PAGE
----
He was in jail until January of this year, and about a month after his release and three days before he stole the airplane, Calhoun attempted another surprisingly bold theft. He tried to steal a truck and trailer and bulls from Stace Smith, who lives on a ranch outside of Athens and is one of the biggest rodeo producers in the country. His company, Smith Pro Rodeos, produces the National Finals Rodeo in Las Vegas, known as the Super Bowl of rodeo.
Calhoun went out to Smith's ranch and stole a truck and trailer and found a couple ranch hands, telling them that Smith needed him to take some bulls to a rodeo in Oklahoma. Before they loaded up the bulls, however, they realized the truck was Smith's and held Calhoun down until the sheriff's deputies got there. No charges were filed in the case.
"Stace Smith is just that kind of guy," says Nutt, the Henderson County sheriff.
In the case of his most ambitious attempted theft — the plane at the Athens airport — Calhoun tried to talk his way out of another arrest.
When police busted him getting out of his truck, Calhoun said he had recently purchased the plane for $52,000 on the Internet with money he made working in the oil fields. He was shocked the plane was crashed, he told police, because he had landed it successfully at his grandparents' property in Echo Creek, a community south of Athens, and gave the keys to a friend who took off in the plane again. Problem was, the officers knew that the "friend" had died more than a year earlier. Calhoun was arrested and taken to the medical center for scratches on his face.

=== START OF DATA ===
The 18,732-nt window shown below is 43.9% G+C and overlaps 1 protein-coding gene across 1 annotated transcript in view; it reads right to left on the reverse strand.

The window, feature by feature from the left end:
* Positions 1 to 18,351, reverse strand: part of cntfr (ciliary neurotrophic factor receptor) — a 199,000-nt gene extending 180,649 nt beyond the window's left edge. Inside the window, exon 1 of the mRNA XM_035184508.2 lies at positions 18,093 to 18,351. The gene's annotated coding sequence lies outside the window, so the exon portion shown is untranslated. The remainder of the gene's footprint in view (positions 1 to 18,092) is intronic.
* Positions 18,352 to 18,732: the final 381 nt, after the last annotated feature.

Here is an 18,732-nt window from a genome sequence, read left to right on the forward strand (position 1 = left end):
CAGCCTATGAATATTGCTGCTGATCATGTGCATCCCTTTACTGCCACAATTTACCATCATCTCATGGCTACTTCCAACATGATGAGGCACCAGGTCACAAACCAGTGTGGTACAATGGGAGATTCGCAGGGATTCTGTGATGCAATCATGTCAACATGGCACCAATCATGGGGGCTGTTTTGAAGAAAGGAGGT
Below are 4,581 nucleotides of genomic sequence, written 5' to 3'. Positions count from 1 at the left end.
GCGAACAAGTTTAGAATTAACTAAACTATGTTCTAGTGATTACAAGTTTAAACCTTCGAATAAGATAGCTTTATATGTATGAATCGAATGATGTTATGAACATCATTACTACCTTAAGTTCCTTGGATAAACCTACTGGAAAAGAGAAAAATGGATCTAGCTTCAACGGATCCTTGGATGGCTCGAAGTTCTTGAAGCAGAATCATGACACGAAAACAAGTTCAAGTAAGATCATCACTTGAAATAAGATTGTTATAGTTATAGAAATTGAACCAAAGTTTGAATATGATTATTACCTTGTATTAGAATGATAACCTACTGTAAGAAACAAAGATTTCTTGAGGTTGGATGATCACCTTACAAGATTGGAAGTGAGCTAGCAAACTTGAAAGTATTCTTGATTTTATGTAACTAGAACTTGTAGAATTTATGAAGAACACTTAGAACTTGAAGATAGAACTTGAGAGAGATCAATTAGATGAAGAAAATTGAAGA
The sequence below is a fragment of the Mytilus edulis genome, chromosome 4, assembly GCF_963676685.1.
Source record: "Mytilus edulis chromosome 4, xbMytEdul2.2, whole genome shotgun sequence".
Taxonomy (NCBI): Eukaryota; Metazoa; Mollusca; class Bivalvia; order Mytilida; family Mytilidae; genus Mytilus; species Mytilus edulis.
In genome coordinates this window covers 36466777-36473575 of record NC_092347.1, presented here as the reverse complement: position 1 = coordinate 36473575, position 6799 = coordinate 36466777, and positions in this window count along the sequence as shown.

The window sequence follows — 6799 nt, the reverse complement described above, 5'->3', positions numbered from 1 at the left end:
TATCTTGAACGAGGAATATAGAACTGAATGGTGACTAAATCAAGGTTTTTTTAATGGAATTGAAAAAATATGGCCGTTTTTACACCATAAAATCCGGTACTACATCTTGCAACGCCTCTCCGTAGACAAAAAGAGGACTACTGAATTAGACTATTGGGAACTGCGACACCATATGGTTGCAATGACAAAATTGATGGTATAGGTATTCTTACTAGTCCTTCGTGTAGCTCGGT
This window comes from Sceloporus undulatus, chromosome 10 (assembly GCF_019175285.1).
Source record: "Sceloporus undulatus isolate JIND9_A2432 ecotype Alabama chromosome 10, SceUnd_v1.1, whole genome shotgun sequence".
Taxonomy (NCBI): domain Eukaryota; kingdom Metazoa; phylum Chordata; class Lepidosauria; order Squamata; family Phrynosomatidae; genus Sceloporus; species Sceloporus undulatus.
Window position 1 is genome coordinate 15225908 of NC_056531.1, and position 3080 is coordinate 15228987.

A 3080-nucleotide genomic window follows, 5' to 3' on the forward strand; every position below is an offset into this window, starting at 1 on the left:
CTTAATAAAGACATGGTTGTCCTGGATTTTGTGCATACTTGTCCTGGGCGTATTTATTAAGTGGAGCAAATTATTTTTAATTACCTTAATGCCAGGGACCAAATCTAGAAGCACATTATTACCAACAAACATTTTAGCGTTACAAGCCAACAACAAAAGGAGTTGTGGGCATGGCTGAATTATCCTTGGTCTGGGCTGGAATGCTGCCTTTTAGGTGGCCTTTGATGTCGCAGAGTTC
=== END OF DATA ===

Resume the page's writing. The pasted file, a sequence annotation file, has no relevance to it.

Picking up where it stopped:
"I got those scratches feeding the cows there at Echo Creek," Calhoun told the reporter from the Athens Review.
Back in the Henderson County jail, Calhoun's bond was set at $50,000. He started calling all his old contacts who had bailed him out before, and one bondsman, who bailed him out on the DWI charge (he asked that his name not be used for the story), told Calhoun he would post bond if Calhoun's father would co-sign for it, as he'd done the last time, driving in from Dallas, paying off warrants in several counties, according to the bondsman. But Calhoun's dad wouldn't co-sign for the plane theft.
can anyone actually look at this guys picture and not be convinced that there is something wrong with him? he is a poster boy for mental health reform. i'll say one thing in his defense, aside from the border agent's minor injuries, he didn't hurt anyone, unlike these punkass thugs that walk around with a gun shooting at anything for any reason
The world is full of jokers like this and every town has one?Seriously?How many people do you two know that have stolen light aircraft?I certainly wonder where you live lol
Every town has one? I dare you to find another. He is a modern day Butch Cassidy any y'all are just jealous due to your mundane life.
Good article my friend,
it sounuds like a film story,but it is very true.not in a town but in every lane one is there.------------------------------------------------------------------
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There must have been absolutely nothing else for the author to write about. The world is full of jokers like this. Does the clown Calhoun merit a story? Really?